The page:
Proof of loss of earning capacity is always uncertain and must be left largely to the discretion of the jury. McIver v. Gloria, 140 Tex. 566, 169 S.W.2d 710, 712 (1943). Earning capacity has been defined as the “ability and fitness to work in gainful employment for any type of remuneration, including salary, commissions, and other benefits, whether or not the person is actually employed.” Baccus v. Am. States Ins. Co., 865 S.W.2d 587, 588 (Tex.App.-Fort Worth 1993, no writ); Home Indem. Co. v. Eason, 635 S.W.2d 593, 594 (Tex.App.-Houston [14th Dist.] 1982, no writ). It does not necessarily mean actual wages, income, or other benefits received during the period inquired about. Baccus, 865 S.W.2d at 588; Eason, 635 S.W.2d at 594-95. Factors such as stamina, efficiency, ability to work with pain, and the weakness and degenerative changes which naturally result from an injury and from long-suffered pain are legitimate considerations in determining whether a person has experienced an impairment in future earning capacity. Reduction in actual earnings is the best way to show a reduction in earning capacity. Springer v. Baggs, 500 S.W.2d 541, 544-45 (Tex.Civ.App.-Texarkana 1973, writ ref'd n.r.e.).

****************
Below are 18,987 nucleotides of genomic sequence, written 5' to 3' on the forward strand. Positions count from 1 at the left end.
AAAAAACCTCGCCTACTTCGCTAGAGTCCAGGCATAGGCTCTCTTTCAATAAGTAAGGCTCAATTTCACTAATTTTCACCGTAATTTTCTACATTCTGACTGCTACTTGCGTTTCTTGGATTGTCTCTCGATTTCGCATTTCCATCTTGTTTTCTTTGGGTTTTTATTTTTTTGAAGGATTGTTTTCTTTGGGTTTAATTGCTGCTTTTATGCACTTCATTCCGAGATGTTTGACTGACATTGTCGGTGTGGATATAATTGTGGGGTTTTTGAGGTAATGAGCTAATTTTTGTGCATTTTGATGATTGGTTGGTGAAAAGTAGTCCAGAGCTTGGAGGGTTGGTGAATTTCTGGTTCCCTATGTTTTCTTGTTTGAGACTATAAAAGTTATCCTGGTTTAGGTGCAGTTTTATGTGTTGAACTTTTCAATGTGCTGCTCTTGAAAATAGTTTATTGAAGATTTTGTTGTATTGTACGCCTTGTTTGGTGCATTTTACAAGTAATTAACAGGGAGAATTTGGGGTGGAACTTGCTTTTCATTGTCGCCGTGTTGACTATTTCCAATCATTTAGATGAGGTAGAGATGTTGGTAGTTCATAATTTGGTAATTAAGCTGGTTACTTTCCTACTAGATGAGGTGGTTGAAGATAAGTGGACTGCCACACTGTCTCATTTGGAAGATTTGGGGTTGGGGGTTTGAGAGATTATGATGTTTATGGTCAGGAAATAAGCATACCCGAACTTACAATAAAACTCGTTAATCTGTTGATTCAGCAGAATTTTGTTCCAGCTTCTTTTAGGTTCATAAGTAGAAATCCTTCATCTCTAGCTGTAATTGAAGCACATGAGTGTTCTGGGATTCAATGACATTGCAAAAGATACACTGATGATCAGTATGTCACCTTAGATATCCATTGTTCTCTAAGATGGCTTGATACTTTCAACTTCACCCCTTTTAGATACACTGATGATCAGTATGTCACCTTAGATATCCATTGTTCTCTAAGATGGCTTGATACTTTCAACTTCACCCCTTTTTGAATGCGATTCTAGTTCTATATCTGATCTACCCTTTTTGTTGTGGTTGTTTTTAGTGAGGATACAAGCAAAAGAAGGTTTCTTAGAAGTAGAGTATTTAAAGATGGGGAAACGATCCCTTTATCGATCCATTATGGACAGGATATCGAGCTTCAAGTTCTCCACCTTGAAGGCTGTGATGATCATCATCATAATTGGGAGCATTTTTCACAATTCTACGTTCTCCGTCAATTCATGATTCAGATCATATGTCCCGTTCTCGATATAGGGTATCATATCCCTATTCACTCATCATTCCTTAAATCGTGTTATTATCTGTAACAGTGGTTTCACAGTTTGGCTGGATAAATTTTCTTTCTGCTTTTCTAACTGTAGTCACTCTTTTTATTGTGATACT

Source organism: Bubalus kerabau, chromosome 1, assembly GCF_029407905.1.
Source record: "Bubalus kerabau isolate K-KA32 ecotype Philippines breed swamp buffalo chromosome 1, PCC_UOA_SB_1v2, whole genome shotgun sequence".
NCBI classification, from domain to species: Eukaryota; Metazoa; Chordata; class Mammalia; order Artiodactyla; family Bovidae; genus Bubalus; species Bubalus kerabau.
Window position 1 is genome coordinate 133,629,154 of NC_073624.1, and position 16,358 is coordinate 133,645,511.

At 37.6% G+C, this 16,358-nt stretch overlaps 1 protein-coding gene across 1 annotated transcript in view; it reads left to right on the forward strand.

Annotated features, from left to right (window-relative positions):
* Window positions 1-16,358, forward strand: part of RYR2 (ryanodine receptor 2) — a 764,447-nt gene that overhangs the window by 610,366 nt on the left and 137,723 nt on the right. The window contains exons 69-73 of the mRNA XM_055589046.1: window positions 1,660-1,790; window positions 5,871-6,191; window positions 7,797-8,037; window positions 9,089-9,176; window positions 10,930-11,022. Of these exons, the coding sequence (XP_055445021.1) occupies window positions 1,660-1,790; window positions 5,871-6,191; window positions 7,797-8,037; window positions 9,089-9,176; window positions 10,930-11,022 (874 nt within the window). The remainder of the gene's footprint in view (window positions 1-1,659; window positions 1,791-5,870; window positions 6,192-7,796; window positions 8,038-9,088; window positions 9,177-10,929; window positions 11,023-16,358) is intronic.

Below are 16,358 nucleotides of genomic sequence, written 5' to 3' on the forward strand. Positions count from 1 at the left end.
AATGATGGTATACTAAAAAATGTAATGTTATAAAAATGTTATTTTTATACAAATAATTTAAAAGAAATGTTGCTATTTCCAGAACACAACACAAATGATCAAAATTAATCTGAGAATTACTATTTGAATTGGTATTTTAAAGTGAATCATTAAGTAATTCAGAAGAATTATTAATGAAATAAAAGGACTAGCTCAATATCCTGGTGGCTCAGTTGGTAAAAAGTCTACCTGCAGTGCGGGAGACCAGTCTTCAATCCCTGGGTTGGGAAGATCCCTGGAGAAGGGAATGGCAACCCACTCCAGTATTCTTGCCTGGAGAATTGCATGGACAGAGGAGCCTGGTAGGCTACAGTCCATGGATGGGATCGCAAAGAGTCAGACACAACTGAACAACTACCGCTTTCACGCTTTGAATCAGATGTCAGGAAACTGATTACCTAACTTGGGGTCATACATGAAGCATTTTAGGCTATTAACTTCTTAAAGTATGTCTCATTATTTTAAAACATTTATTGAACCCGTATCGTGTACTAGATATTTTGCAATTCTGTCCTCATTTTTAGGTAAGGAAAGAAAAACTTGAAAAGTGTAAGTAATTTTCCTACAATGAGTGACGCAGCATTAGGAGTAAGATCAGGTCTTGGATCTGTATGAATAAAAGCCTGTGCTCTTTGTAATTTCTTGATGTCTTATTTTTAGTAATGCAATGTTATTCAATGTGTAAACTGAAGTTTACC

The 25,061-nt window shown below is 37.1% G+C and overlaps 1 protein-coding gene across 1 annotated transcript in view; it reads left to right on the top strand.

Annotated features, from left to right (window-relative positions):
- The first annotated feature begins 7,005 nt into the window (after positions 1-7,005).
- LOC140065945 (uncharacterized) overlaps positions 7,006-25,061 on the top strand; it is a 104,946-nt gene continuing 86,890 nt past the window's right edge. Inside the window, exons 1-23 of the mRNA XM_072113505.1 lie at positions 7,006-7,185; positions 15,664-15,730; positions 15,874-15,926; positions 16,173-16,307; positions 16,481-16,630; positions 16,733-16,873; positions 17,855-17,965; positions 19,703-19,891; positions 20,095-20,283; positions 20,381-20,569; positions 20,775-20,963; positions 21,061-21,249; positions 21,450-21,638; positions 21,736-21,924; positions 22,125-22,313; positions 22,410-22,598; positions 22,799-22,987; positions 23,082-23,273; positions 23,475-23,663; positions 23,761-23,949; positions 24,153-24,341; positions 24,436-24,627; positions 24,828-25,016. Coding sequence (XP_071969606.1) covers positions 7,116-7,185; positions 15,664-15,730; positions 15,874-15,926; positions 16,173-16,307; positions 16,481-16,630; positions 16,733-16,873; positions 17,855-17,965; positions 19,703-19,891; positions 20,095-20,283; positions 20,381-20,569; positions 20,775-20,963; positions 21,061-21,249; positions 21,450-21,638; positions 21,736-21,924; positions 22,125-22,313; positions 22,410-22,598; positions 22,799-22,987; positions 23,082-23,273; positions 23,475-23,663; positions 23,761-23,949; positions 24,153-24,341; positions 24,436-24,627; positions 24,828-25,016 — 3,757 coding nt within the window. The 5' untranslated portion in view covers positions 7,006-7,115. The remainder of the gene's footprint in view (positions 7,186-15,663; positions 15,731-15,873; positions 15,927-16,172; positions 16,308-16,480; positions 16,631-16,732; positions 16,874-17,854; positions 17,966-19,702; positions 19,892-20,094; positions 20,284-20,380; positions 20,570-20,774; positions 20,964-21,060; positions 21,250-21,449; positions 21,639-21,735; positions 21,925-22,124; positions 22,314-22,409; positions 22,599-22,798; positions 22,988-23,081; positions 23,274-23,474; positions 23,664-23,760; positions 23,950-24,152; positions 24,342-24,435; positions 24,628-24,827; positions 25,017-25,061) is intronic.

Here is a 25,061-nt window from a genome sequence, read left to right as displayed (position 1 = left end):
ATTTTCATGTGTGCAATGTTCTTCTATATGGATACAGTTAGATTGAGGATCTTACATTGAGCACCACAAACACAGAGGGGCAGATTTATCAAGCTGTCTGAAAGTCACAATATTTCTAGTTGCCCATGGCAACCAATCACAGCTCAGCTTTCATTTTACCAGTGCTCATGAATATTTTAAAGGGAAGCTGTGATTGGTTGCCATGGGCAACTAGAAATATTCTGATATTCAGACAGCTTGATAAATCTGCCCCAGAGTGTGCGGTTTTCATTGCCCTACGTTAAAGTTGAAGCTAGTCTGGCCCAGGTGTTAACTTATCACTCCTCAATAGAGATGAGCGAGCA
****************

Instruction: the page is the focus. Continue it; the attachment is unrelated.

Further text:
Our courts have, however, consistently upheld judgments for reduced earning capacity, even though the plaintiff was making as much or even more money after the injury than before, where it was shown that pain, weakness, diminished functional ability, or the like indicated that the plaintiff's capacity to get and hold a job, or his or her capacity for duration, consistency, or efficiency of work, was impaired. Id. Therefore, the fact that Smoak's actual wages increased for a period of time after surgery does not make Funderburk's assumptions incorrect.